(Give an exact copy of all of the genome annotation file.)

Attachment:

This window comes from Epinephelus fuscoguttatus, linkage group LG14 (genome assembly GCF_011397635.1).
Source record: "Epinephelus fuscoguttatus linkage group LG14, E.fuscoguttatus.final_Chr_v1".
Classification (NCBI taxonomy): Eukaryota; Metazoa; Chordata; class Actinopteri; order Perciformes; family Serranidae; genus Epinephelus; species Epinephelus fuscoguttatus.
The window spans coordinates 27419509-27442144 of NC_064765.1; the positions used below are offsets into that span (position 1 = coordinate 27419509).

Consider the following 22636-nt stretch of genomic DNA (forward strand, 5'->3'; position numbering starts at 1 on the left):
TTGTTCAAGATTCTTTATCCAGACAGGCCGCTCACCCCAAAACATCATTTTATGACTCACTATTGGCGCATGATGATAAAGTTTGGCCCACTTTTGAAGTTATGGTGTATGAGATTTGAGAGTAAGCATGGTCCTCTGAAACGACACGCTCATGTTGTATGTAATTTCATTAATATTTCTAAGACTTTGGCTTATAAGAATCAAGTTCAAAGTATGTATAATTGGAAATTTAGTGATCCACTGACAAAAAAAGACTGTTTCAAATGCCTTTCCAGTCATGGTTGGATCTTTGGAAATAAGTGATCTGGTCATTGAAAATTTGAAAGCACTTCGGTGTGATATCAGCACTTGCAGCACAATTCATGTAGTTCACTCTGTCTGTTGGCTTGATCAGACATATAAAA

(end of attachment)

This window comes from Epinephelus fuscoguttatus, linkage group LG14 (genome assembly GCF_011397635.1).
Source record: "Epinephelus fuscoguttatus linkage group LG14, E.fuscoguttatus.final_Chr_v1".
Classification (NCBI taxonomy): Eukaryota; Metazoa; Chordata; class Actinopteri; order Perciformes; family Serranidae; genus Epinephelus; species Epinephelus fuscoguttatus.
The window spans coordinates 27419509-27442144 of NC_064765.1; the positions used below are offsets into that span (position 1 = coordinate 27419509).

Consider the following 22636-nt stretch of genomic DNA (forward strand, 5'->3'; position numbering starts at 1 on the left):
TTGTTCAAGATTCTTTATCCAGACAGGCCGCTCACCCCAAAACATCATTTTATGACTCACTATTGGCGCATGATGATAAAGTTTGGCCCACTTTTGAAGTTATGGTGTATGAGATTTGAGAGTAAGCATGGTCCTCTGAAACGACACGCTCATGTTGTATGTAATTTCATTAATATTTCTAAGACTTTGGCTTATAAGAATCAAGTTCAAAGTATGTATAATTGGAAATTTAGTGATCCACTGACAAAAAAAGACTGTTTCAAATGCCTTTCCAGTCATGGTTGGATCTTTGGAAATAAGTGATCTGGTCATTGAAAATTTGAAAGCACTTCGGTGTGATATCAGCACTTGCAGCACAATTCATGTAGTTCACTCTGTCTGTTGGCTTGATCAGACATATAAAA